The Link Between NAFTA And Mexico’s Obesity Crisis

The Link Between NAFTA And Mexico’s Obesity Crisis

In 2013, Mexico officially became the most obese country in the world. If your initial inclination is to attribute that dubious distinction solely to enchiladas, flour-tortillas, and other traditional Mexican cuisine, think again.

According to numerous reports, the liberalization of trade between Mexico and the United States has accelerated Mexico’s nutritional decline. It’s true that a rise in national income tends to coincide with rising urbanization and more sedentary lifestyles, but the connection between Mexicans’ consumption of American food and beverage products and a rising health epidemic is difficult to dismiss.

‘In 2011, Mexicans consumed 172 liters of Coke per capita, compared to the 1991 pre-NAFTA level of 69 liters per capita. According to the U.N. Food and Agriculture Organization (FAO), the consumption of animal fat in Mexico increased from about 34.7 grams per capita per day in 1991 to 46.9 grams per capita per day in 2009.’ (FoodTank)

That is, liberally speaking, a nearly 400% increase in the consumption of Coca-Cola in Mexico on a per-person basis since NAFTA was instituted. It’s fair to argue that other factors – specifically a rise in per-capita income among Mexicans – have also contributed to the increase in consumption of the uniquely American soda brand. But such a drastic rise would not be possible in a nation that is still relatively poor compared to most Western nations were it not for a decrease in the cost of the sugar-rich soda, thanks in large part to NAFTA’s elimination of tariffs.

It’s also compelling that studies conducted by renowned American universities showed that Mexican states varied in their rates of obesity according to their proximity to the United States. As you may guess, the Mexican states which border the U.S. saw the highest rates of obesity in the nation, while those in Mexico’s southern-most region were comprised of fitter demographics. Further, those Mexican families who had family members move to the United States for work saw a greater risk of becoming obese.

‘the two states with the highest rates, Sonora and Tamaulipas, border the United States. By contrast, the two states with the lowest rates of abdominal obesity, Oaxaca and Chiapas, are located in the very southern part of Mexico, farthest from the United States.’ (FoodTank)

The implication of these statistics is clear: the greater one’s access to the dietary options offered in the United States, the greater the risk one has of becoming overweight. Those who argue against the NAFTA/obesity link point to Mexican protests over the rising cost of corn, the production of which is heavily subsidized by the American government, as evidence that the cost of foods produced with high-fructose corn syrup remains high. However, American corn subsidies help food producers pay for the cost of producing high-fructose corn syrup, an ingredient in virtually all of America’s unhealthiest dietary options. The cost of corn itself and the cost of sugary food and drinks which have been produced using high-fructose corn syrup in America and subsequently shipped to Mexico are separate issues.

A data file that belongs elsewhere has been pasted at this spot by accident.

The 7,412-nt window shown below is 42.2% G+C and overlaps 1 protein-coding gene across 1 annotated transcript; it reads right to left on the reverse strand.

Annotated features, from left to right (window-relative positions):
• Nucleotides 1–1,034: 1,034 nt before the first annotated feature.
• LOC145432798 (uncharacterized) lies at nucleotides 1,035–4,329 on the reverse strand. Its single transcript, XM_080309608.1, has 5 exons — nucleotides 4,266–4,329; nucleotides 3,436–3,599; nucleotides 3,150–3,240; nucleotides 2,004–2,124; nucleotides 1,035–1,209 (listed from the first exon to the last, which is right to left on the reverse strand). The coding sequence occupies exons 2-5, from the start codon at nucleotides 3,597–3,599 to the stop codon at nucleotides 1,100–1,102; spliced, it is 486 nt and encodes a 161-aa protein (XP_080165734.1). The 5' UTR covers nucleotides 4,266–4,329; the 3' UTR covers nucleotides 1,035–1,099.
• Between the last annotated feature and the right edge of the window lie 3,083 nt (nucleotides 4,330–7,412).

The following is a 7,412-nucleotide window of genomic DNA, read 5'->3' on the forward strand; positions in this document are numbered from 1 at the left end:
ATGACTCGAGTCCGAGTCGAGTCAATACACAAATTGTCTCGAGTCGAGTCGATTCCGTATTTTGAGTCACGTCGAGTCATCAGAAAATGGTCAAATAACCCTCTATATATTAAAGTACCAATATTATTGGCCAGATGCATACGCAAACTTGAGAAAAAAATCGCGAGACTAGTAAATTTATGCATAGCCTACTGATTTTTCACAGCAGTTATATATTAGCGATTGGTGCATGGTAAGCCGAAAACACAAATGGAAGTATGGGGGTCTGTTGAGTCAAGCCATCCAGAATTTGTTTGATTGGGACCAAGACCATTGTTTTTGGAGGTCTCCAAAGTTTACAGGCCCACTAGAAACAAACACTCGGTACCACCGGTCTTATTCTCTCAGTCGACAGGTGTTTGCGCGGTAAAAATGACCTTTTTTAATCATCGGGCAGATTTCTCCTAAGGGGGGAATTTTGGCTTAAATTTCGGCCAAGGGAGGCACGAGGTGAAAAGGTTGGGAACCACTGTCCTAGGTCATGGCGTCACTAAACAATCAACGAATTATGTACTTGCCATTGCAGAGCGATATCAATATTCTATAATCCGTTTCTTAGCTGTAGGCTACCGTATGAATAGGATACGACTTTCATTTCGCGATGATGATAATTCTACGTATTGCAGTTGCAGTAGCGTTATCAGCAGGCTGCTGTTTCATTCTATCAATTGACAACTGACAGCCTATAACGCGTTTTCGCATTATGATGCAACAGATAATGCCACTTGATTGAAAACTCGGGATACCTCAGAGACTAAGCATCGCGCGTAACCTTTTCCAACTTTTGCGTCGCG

While some food products that use corn as a base ingredient – tortillas, for example – were the subject of protests due to rising costs, the syrup that we derive from our subsidized abundance of American corn was less affected by rising prices. After all, Mexicans weren’t protesting the rising cost of the Coca-Cola that the nation has come to consume as if it were the only alternative to Montezuma’s revenge, they were protesting the rising cost of corn which they, in most cases, intended to use in ethanol production. This distinction is important to make when arguing the existence of a NAFTA/obesity link.

While NAFTA allowed Americans greater access than ever to fruits and vegetables from our southern and northern neighbors, the U.S. has not been quite as generous when it comes to reciprocating natural, nutrient-rich food exports.

‘20 percent of the imported watermelon we consumed in 2010-2012 also came from Mexico, compared with 5 percent in 1991-1993. As for imported avocados, 49 percent now come from Mexico, up from 0 in 1991-1993. Lots more tomatoes and papaya are coming from south of the border, too.’ (NPR)

While America has routinely shipped apples, pears, and feed-corn for livestock to our southern neighbor, it’s the processed foods that account for the greatest change in Mexican diets resulting from the liberalization of North American trade.

‘American companies are also sending Mexico the ingredients to make foods like high-fructose corn syrup; HFCS exports to Mexico are now 863 times what they were before NAFTA. And all of that ends upon the shelves of supermarkets, whose business model relies heavily on processed food. Walmart, which opened its first Mexican store in 1991, four years after it began selling groceries, now operates 2,114 stores that offer food in Mexico.’ (NPR)

One can argue that there is no ethical issue with opening international access to the foods Americans have gouged themselves on long before NAFTA’s implementation. But this isn’t intended to be a debate about ethics, it’s a documentation of the unintended side effects that NAFTA precipitated in affected societies, Mexico in particular. It’s always the consumer’s decision to indulge in the quick-serve, preservative-heavy offerings that are the products of American ingenuity. But in a nation where low-cost foods and sodas with proven addictive qualities would certainly be in high demand, the connection between NAFTA and Mexico’s status as the fattest country in the world is not a particularly surprising one.